scrible Launches Student Edition
We’re excited to announce the launch of the free Student Edition of scrible! We’re rolling out brand new features that we’ve custom tailored to the student experience. In addition to an increase in storage space, the Student Edition makes 5 powerful new features available (detailed below).
Free Upgrade for Students
If you already use scrible and registered with a “.edu” email address, you can upgrade to the Student Edition for free from the Settings Page in your account. If you’re a new student signing up with a .edu, k12.[state].us or other recognized academic email address, you’ll be shown an option to upgrade for free during the sign up process. If you have a .edu email address but didn’t originally sign up with it, you can add it as a secondary email address via your Settings Page. This will then allow you to make the upgrade. If you’re a student without a .edu email address or your schools domain was not recognised, let us know here or hit us up at firstname.lastname@example.org and we’ll hook you up. If you’re interested in the advanced features in the Student Edition (described below), but you’re not a student, let us know here and we’ll try to help you out. Does your school use Google Apps for Education? If so you can just click the icon and avoid creating another username/password you have to remember.
5 Powerful New Features
The 5 powerful new Student Edition features enable you to create sophisticated reports from you researched articles, easily capture citations while you’re reading online, generate bibliographies with one click, distill all of your highlights and notes into simple summaries and collaborate with others via group, topic or project specific Shareable Libraries. Nearly all of these features (except for citation capture) are accessible from within your Library (as shown here) once you’ve upgraded to the Student Edition.
The first new feature is a robust report interface. We’ve added the ability to bring the annotations from your saved articles into a rich text editor. Once you’ve selected the articles you want to work with and clicked the Add to Report Button in your Library, we take you to the report interface, which is a split pane view with the articles shown in a Source List on the left and the text editor on the right. You can selectively click on annotations in the Source List to add them to the report on the right. This allows you to easily bring your annotations into the editor and integrate them into your reports using the fully featured editor. Once you’ve finished writing, you can share the report using all the methods you’re used to, such as social media, permalink and email.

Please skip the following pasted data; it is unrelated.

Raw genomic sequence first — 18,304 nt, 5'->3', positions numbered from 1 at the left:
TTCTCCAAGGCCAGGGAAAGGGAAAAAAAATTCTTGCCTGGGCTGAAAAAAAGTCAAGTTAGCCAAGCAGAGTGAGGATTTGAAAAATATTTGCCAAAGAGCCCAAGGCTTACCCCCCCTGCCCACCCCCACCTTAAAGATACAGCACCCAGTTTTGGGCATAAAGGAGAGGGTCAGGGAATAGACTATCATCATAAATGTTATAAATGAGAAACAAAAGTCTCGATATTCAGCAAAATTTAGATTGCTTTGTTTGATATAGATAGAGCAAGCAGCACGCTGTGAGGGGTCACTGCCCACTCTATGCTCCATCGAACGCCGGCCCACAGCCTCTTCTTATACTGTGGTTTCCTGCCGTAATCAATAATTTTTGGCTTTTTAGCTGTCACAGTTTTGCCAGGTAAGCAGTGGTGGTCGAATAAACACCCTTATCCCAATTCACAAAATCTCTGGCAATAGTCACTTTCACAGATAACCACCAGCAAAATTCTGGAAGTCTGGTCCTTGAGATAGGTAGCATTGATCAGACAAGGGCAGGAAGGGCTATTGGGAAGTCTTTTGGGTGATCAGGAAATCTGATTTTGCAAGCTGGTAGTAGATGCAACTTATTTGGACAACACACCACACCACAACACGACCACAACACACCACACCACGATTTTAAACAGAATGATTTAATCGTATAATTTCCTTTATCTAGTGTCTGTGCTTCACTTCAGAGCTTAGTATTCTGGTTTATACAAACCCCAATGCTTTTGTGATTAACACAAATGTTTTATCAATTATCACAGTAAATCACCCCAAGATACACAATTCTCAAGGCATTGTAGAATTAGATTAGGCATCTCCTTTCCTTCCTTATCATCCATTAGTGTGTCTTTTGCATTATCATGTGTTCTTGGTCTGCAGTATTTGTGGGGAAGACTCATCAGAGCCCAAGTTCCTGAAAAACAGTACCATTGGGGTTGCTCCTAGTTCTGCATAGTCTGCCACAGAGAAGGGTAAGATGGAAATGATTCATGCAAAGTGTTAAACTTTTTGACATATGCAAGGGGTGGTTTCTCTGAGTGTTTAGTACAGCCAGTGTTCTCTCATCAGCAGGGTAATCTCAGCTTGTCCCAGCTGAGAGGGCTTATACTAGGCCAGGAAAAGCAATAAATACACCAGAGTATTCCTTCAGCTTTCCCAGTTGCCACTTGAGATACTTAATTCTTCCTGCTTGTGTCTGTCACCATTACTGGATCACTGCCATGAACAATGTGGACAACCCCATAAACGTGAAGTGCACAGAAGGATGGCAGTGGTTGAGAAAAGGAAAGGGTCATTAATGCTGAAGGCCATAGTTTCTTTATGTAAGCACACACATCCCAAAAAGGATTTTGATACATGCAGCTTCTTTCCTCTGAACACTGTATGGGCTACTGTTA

Citations & Bibliographies
To go along with report writing, we’ve tried to ease a major pain point: proper citations and bibliography creation. We’ve added a citation manager to our Toolbar so that you can create citations right on the webpage or article as you’re working. When you click on the Citation Button in the Toolbar (shown here with the green box around it), you’ll be shown the Citation Generator Window. We autofill some of the citation info and you can easily fill in the rest. Once you’re done, you can automatically create citations with a single click in all the major academic formats, such as MLA, APA and Chicago. This citation info is saved with your article for future use so that once you’ve filled it out, you’ll never need to touch it again.
Once you have your citations saved, you can pull them into our dedicated bibliography interface, seen in the screenshot here, or directly into the report interface described earlier.
If that all sounds too heavy, we also added a summary view of your annotations along with some meta information about the article. So, you can distill down and extract out just the important highlights and notes. By showing you just the good parts, you’ll have a clean view of what matters most. Shown here is the summary for just one article, but you can pull in as many saved webpages as you like at once.
Lastly, we’ve added the ability to collaborate via multiple, Shareable Libraries. You can now create separate libraries for various groups, topics and projects to keep your saved and annotated articles organized in an orderly fashion. You can also invite other folks to your Shareable Libraries so that you can work together to collect, save and comment on articles and Web content. If you’d like to learn more about Shareable Libraries, check out this blog post.
That’s it for the overview of scrible Student Edition. As always, we love any and all feedback. So, feel free to leave a comment below, drop us an email or – and this is the best – send us feedback here with your thoughts!